Oral surgeon to pay $625K for slicing kid's lingual nerve

2019 11 27 18 17 3725 Gavel2 400

An oral surgeon in Virginia and her employer must pay $625,000 to a 12-year-old girl following third-molar surgery in which her lingual nerve was severed and that left her with lifelong issues, including the inability to taste.

Corey Burgoyne, DMD, and Blue Ridge Oral and Maxillofacial Surgery in Fishersville and Lexington, VA, must pay the damages to the girl and her family, according to a final order issued on November 21 by Judge William Chapman Goodwin of the Augusta Circuit Court for the 25th Judicial Circuit of Virginia.

The judge had denied Dr. Burgoyne's request for a new trial, upholding a jury's verdict, and also ordered her to pay $2,065 in taxable costs, the order stated.

"The child's family brought this action not only to get justice for their daughter, but importantly to protect their community and individuals in other communities, so that no other child and family will have to experience the life-changing effects of poor dental care," said Michele Bartoli Cain, the attorney who represented the girl and her family.

In March 2019, following a five-day trial, a unanimous jury found Dr. Burgoyne was liable for breaching the standard of care and negligently injuring the child.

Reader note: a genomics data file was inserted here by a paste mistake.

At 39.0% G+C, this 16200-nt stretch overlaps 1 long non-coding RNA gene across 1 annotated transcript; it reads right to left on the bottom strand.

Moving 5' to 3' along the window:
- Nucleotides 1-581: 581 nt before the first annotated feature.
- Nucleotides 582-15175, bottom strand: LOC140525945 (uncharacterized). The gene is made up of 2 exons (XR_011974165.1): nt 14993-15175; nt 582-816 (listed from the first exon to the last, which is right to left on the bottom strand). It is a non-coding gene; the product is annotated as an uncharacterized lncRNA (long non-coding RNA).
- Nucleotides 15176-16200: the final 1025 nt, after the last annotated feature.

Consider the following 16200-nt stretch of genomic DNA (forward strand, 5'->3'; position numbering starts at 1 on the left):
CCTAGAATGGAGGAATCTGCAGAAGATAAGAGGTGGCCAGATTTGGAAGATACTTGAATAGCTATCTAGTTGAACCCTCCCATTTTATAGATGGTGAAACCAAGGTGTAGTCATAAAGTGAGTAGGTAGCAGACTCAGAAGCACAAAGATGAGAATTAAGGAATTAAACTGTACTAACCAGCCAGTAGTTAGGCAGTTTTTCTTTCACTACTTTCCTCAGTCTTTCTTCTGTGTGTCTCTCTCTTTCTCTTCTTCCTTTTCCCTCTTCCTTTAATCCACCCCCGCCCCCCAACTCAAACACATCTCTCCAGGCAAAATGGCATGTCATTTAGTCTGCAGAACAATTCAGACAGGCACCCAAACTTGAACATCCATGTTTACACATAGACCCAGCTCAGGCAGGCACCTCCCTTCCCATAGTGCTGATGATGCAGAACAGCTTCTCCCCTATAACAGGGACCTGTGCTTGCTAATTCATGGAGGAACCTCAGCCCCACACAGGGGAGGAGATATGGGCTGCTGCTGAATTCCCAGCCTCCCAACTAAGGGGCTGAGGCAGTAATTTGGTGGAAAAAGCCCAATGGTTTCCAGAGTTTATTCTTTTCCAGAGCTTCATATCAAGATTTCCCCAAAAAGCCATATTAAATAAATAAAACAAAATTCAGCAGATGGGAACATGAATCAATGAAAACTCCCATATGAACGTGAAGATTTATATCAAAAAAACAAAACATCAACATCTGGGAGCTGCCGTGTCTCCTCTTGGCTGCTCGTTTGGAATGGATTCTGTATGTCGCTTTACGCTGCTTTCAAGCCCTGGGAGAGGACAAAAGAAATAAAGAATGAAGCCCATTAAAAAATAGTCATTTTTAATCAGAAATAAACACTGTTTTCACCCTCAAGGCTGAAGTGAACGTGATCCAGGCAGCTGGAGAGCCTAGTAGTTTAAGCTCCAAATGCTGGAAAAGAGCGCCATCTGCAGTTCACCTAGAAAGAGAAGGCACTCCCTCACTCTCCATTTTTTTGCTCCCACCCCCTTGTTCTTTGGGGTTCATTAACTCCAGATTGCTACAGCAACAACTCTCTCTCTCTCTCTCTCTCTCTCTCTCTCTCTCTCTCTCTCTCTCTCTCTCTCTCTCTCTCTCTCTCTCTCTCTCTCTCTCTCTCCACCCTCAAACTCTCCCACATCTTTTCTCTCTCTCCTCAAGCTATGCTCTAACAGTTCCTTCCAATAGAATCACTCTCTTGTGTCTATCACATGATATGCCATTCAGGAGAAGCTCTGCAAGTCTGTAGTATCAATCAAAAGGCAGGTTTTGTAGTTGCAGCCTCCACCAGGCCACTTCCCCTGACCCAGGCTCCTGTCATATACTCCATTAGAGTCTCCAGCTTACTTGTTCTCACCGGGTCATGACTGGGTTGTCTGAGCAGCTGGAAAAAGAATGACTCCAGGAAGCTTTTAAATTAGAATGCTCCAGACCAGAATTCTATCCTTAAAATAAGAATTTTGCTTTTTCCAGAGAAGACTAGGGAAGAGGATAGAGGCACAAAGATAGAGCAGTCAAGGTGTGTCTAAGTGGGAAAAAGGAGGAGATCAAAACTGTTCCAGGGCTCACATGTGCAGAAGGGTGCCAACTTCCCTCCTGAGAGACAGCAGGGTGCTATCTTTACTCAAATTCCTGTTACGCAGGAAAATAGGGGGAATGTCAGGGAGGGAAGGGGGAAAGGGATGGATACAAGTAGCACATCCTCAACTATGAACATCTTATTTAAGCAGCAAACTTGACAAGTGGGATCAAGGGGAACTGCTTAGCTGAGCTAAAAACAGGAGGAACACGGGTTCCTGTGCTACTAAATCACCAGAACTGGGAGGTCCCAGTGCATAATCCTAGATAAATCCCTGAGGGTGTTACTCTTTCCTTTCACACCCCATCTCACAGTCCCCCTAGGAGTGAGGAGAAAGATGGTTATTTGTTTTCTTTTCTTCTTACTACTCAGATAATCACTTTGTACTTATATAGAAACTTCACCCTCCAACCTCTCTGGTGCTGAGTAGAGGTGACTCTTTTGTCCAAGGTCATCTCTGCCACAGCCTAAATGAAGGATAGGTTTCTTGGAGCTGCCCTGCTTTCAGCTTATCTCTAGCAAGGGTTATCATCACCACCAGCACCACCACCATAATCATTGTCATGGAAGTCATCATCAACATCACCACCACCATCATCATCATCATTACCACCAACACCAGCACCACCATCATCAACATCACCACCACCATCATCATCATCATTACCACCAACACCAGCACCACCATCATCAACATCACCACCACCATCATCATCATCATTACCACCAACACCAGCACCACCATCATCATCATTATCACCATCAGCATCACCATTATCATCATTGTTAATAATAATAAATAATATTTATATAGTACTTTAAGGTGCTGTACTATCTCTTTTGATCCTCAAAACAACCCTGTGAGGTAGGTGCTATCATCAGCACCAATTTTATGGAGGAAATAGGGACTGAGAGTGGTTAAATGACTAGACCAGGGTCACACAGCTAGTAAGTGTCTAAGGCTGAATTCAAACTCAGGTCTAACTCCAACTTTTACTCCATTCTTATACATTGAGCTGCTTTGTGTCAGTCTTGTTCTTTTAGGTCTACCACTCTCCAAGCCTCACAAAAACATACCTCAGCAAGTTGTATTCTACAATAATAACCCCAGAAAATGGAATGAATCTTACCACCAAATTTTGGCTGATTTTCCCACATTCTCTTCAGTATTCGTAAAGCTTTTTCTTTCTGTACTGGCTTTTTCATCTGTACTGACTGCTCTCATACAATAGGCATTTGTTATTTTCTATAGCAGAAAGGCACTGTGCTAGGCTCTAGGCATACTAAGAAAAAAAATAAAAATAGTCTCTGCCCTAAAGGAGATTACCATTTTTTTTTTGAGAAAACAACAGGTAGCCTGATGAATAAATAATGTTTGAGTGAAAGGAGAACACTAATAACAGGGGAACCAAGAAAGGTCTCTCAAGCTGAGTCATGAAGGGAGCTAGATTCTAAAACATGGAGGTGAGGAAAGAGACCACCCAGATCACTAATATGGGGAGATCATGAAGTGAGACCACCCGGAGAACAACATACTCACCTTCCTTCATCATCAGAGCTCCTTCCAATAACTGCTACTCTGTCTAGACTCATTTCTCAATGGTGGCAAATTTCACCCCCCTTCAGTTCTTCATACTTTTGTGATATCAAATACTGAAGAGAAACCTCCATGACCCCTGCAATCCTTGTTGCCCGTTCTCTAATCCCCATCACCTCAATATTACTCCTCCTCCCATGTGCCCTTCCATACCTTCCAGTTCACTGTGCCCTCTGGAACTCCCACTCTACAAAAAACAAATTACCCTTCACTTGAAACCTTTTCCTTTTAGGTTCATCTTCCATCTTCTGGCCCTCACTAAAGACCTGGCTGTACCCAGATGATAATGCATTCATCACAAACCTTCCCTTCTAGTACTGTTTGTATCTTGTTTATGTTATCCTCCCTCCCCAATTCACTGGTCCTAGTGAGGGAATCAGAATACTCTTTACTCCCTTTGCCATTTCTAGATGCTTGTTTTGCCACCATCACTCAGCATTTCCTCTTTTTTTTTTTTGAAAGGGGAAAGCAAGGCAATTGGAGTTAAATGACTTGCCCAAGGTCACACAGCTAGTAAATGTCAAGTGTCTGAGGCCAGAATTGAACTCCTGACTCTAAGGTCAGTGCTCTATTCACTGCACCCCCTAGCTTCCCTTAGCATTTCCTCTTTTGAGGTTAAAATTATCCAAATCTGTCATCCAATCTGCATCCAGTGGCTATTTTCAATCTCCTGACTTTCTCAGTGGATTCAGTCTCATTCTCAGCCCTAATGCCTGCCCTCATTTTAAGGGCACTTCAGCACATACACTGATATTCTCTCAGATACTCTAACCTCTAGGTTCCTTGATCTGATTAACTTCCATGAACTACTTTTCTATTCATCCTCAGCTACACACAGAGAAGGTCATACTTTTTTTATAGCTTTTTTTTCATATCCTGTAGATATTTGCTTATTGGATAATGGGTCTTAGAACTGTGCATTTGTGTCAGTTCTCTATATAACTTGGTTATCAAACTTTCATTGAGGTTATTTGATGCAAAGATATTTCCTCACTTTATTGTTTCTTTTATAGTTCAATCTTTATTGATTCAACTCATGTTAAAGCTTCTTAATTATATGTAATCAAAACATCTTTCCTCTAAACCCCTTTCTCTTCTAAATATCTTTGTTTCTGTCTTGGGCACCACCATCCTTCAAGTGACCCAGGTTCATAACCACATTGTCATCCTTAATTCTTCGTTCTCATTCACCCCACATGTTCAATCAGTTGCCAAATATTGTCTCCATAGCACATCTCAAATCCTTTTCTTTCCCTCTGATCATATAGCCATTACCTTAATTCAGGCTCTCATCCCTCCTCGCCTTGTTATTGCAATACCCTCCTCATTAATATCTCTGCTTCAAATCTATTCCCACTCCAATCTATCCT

Jurors heard testimony about Dr. Burgoyne severing the 12-year-old girl's lingual nerve in half with a dental bur while extracting her third-molar buds. After the nerve was cut, the girl lost sensory function, including her ability to taste.

The girl had to receive nerve reattachment surgery to repair the damage, Bartoli Cain said. Though the surgery improved her neuropathic pain significantly, the girl still experiences intermittent pain, and her tongue and adjacent structures remain numb, she noted.

"This injury is permanent and will affect this young person for the rest of her entire life," Bartoli Cain said.

The law firm representing the patient, Bartoli Cain Wason, attempted to reach a settlement with Dr. Burgoyne, but the defense had no interest in resolving the case out of court, according to Bartoli Cain.

"We were very pleased for the family when the jury returned a sizeable verdict, which more than justified the expenditure of those [attorney] costs," the law firm wrote in a statement after the trial in March.

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